SpaceX’s new crew capsule arrives at International Space Station

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Crew Dragon is meant to transport astronauts eventually, but for this month's mission it carried a data-collecting test dummy named Ripley, which will monitor how traveling in the craft may affect humans. But that quickly changed once the hatch swung open and the space station astronauts floated inside.

The docking took place more than 400km above the Earth's surface, north of New Zealand - 27 hours after the capsule's launch on a SpaceX Falcon 9 rocket from the Kennedy Space Centre at Cape Canaveral in Florida.

NASA is anxious for reliable transit to and from the space station.

"Our honest congratulations to all earthlings who have enabled the opening of this next chapter in space exploration", NASA astronaut Anne McClain said from aboard the ISS during a welcoming ceremony for the Crew Dragon. After undocking from the space station, Crew Dragon will begin its descent to Earth. Its Falcon 9 rockets have resupplied the space station 15 times in seven years, even though one of them blew up in 2015.

Around 0900 GMT, Dragon was 3,000 meters away, NASA said.

"It's been 17 years, we still haven't launched anyone yet, but hopefully we will later this year".

"This is a critically important event in American history", Jim Bridenstine, the head of the U.S. space agency, told reporters, with the rocket and capsule visible behind him on the legendary launch pad where the Apollo missions to the Moon began.

If all goes smoothly, Crew Dragon could conduct a second test flight, with live crew, as soon as April.

Both astronauts due to make that journey, Doug Hurley and Bob Behnken, watched the automatic docking from mission control in Hawthorne, California.

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"The Crew Dragon is a fundamental redesign, with hardly a part in common with Dragon", SpaceX founder Elon Musk said early Saturday morning, after the launch, during a news briefing.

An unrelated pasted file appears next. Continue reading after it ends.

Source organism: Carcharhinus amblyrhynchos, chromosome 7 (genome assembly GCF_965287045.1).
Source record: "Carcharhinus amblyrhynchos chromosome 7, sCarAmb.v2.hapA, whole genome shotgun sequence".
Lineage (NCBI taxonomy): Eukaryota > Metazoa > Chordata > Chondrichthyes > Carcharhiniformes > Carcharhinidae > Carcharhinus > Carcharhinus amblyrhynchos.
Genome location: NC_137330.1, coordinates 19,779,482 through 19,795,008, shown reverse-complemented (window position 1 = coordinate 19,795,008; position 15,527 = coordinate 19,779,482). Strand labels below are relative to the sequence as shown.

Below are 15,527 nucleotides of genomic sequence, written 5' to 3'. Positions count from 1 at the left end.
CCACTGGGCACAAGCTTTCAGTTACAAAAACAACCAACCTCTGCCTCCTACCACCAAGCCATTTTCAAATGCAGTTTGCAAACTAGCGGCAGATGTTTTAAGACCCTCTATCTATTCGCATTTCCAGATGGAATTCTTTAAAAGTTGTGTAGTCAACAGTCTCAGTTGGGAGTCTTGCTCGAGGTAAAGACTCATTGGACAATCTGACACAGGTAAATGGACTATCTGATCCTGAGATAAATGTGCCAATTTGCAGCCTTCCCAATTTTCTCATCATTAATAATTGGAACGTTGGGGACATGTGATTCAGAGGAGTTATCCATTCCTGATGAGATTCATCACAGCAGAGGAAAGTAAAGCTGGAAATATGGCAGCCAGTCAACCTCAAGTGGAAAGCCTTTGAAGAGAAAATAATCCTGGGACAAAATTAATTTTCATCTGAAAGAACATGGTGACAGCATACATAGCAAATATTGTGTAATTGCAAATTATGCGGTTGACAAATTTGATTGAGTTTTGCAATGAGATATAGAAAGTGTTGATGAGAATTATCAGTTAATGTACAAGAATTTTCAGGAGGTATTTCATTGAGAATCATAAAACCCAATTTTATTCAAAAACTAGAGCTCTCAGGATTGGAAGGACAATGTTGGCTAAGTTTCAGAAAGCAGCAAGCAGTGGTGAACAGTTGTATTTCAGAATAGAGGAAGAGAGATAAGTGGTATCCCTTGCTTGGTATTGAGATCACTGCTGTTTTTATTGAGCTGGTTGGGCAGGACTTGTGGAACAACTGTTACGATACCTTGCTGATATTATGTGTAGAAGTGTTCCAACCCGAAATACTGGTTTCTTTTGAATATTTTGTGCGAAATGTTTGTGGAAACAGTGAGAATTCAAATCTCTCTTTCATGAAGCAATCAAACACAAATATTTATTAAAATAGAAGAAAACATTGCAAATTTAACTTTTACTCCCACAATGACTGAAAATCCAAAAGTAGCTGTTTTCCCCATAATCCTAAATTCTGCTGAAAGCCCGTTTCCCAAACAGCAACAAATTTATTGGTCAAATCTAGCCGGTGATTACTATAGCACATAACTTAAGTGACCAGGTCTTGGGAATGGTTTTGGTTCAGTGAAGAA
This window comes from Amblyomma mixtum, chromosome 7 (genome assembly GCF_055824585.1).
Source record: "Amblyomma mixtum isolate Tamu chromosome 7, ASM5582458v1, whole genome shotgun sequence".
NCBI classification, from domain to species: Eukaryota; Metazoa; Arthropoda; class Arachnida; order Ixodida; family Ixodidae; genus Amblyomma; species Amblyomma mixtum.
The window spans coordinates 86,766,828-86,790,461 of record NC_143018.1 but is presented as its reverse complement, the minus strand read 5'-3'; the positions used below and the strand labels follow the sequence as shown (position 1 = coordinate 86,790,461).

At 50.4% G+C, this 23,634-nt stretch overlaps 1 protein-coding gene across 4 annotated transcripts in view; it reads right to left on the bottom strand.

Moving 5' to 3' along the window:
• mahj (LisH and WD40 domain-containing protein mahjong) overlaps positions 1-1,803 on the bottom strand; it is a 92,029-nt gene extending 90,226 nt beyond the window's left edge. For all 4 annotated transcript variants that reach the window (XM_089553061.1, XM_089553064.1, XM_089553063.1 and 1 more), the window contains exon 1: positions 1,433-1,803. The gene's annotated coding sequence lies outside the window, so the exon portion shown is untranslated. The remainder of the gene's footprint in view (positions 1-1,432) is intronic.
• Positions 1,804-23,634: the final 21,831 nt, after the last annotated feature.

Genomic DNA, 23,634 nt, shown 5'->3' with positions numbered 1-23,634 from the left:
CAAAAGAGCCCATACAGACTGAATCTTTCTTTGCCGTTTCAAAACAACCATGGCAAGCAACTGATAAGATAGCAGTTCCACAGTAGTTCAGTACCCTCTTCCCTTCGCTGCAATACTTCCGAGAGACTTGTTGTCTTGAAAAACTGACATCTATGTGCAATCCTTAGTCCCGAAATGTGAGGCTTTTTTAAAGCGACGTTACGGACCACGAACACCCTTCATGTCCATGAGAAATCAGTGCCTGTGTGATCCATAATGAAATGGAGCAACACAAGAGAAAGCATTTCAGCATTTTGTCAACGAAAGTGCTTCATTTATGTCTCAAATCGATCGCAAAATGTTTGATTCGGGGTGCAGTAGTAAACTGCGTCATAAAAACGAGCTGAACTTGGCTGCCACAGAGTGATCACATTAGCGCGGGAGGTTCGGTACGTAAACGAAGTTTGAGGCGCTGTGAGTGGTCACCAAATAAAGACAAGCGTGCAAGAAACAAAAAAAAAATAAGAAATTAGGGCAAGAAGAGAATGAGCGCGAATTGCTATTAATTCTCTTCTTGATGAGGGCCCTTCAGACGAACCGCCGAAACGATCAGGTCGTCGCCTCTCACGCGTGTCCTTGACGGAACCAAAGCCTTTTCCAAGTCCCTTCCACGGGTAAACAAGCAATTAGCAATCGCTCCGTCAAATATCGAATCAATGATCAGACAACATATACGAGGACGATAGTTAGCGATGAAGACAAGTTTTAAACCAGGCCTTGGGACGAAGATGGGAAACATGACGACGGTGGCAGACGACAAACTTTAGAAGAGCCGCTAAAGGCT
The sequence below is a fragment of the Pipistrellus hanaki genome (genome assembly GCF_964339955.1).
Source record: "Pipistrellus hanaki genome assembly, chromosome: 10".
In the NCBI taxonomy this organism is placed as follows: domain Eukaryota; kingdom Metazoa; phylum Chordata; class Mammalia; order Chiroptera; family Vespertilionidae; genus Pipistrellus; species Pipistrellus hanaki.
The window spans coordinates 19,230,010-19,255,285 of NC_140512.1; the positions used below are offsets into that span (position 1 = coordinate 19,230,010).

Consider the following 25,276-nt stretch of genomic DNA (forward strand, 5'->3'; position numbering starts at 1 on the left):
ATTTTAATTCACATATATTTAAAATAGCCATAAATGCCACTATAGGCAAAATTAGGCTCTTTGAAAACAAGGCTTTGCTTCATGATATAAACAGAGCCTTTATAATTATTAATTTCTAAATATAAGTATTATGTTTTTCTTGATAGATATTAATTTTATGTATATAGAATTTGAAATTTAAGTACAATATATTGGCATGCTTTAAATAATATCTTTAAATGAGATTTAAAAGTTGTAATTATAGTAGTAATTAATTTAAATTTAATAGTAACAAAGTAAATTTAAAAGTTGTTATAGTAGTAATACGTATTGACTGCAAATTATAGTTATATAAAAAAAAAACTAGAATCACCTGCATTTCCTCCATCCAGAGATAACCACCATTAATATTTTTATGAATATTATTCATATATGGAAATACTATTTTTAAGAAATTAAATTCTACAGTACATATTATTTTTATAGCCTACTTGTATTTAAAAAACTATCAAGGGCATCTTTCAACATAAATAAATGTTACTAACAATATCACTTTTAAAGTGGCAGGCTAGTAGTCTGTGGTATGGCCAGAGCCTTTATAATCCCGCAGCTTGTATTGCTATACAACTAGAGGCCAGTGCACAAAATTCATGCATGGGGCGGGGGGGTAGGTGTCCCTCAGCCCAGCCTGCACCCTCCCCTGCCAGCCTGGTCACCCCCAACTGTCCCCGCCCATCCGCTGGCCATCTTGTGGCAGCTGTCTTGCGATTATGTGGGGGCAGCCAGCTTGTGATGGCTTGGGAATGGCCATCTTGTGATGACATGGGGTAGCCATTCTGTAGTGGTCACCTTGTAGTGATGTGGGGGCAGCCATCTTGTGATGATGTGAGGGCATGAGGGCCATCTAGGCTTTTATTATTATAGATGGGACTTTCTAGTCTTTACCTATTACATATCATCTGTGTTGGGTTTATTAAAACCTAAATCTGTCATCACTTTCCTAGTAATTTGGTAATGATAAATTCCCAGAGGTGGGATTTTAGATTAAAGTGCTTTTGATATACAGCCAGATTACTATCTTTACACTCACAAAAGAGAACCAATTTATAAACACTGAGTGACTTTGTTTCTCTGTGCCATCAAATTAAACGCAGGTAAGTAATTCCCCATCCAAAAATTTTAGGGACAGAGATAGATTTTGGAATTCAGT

The demonstration flight of America's new astronaut capsule will see it attempt to dock with the International Space Station (ISS). Cargo Dragon must be manoeuvred with the station's robot arm. The ship obeyed general commands sent from the station such as "clear to proceed" or "retreat", but otherwise operated on its own.

The mission was supported by NASA and culminated in the Dragon automatically attaching itself to the space station, almost 260 miles above the Pacific ocean, north of the New Zealand coast. They burst into applause again, several minutes later, when the Dragon's latches were tightly secured.

For employees of SpaceX-who have worked to bring Crew Dragon to fruition for most of the last decade-Saturday morning's launch proved cathartic. The test dummy was nicknamed Ripley after the main character in the "Alien" movies.

Dragon will remain at the space station until Friday, when it undocks and aims for a splashdown in the Atlantic, a couple hundred miles off the Florida coast.

With the successful launch and docking procedure now behind it, only one important test remains for SpaceX's test flight: the return trip.

Next up, though, should be Boeing, NASA's other commercial crew provider. The Starliner is now due to make its first uncrewed test flight no earlier than April, and its first crewed flight no earlier than August.

NASA hopes to test the technology in the summer with human astronauts aboard.